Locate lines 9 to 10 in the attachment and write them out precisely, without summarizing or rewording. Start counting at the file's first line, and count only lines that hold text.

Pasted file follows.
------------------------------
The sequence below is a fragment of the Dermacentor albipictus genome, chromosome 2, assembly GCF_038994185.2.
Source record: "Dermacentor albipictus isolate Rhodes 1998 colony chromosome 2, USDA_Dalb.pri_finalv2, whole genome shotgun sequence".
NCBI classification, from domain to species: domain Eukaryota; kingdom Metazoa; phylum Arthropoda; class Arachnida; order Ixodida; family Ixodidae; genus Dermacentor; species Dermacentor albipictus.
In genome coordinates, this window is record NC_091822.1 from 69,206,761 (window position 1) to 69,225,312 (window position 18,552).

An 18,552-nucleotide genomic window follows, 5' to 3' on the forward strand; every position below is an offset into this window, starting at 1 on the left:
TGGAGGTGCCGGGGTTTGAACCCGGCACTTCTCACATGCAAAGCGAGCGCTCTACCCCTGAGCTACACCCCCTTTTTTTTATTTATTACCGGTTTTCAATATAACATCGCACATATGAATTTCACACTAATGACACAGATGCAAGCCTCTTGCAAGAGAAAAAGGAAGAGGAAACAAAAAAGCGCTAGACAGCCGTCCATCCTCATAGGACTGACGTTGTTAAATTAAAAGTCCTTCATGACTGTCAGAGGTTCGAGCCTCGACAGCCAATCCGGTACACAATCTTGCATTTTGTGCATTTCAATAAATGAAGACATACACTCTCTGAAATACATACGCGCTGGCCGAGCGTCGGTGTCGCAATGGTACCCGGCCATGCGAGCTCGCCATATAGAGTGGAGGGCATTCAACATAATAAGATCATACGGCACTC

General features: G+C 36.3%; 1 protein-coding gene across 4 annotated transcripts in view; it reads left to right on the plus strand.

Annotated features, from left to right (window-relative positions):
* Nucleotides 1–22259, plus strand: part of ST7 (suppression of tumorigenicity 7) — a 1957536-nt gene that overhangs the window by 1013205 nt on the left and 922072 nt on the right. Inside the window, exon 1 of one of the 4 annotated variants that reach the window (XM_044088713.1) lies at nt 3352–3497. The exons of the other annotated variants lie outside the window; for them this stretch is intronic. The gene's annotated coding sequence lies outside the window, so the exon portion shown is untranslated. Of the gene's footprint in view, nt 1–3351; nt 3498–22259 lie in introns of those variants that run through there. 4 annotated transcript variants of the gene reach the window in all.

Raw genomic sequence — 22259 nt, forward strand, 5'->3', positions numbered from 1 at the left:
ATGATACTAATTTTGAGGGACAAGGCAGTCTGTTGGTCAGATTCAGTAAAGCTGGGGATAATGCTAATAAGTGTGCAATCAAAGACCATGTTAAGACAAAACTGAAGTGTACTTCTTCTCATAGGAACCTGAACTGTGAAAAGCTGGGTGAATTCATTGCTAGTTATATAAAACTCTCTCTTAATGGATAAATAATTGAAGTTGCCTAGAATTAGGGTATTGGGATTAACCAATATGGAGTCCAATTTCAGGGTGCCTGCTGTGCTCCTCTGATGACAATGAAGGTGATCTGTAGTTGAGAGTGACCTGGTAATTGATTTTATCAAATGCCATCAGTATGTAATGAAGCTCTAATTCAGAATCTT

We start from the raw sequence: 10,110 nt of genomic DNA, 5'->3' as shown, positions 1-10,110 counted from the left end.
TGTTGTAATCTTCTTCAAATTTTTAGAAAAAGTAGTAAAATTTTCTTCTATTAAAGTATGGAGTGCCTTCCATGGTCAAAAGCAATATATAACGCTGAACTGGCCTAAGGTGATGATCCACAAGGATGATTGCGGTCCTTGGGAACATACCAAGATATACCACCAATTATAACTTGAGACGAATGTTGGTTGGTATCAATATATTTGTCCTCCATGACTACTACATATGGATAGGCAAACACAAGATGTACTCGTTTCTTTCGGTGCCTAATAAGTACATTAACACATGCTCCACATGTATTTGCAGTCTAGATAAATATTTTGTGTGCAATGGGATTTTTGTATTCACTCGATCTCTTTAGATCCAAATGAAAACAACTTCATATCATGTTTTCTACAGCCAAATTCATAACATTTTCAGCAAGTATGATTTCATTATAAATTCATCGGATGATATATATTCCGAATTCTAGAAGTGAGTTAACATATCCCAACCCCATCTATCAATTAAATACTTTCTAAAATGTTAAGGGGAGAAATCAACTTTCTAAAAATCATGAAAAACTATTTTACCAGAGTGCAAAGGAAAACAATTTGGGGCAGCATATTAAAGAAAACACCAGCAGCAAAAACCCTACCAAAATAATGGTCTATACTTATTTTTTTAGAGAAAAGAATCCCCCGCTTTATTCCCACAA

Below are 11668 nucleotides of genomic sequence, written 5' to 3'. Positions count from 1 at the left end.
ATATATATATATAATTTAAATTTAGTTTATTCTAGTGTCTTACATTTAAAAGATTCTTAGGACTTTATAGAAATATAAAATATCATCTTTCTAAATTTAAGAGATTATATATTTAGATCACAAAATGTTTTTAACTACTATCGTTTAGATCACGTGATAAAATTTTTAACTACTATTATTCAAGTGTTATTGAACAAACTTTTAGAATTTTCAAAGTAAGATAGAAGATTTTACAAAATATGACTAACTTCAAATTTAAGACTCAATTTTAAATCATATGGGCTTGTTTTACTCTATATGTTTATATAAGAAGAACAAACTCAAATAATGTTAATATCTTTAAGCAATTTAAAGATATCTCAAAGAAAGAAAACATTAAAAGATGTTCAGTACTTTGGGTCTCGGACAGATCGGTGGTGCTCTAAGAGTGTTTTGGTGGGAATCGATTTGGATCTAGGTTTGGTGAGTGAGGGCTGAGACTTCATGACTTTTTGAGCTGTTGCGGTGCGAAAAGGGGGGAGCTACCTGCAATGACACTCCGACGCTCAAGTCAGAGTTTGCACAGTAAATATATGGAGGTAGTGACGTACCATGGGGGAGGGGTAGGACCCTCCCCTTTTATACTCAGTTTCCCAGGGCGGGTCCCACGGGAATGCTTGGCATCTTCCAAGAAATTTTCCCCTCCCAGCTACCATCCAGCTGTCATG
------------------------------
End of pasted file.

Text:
* Nucleotides 1–22259, plus strand: part of ST7 (suppression of tumorigenicity 7) — a 1957536-nt gene that overhangs the window by 1013205 nt on the left and 922072 nt on the right. Inside the window, exon 1 of one of the 4 annotated variants that reach the window (XM_044088713.1) lies at nt 3352–3497. The exons of the other annotated variants lie outside the window; for them this stretch is intronic. The gene's annotated coding sequence lies outside the window, so the exon portion shown is untranslated. Of the gene's footprint in view, nt 1–3351; nt 3498–22259 lie in introns of those variants that run through there. 4 annotated transcript variants of the gene reach the window in all.

Raw genomic sequence — 22259 nt, forward strand, 5'->3', positions numbered from 1 at the left: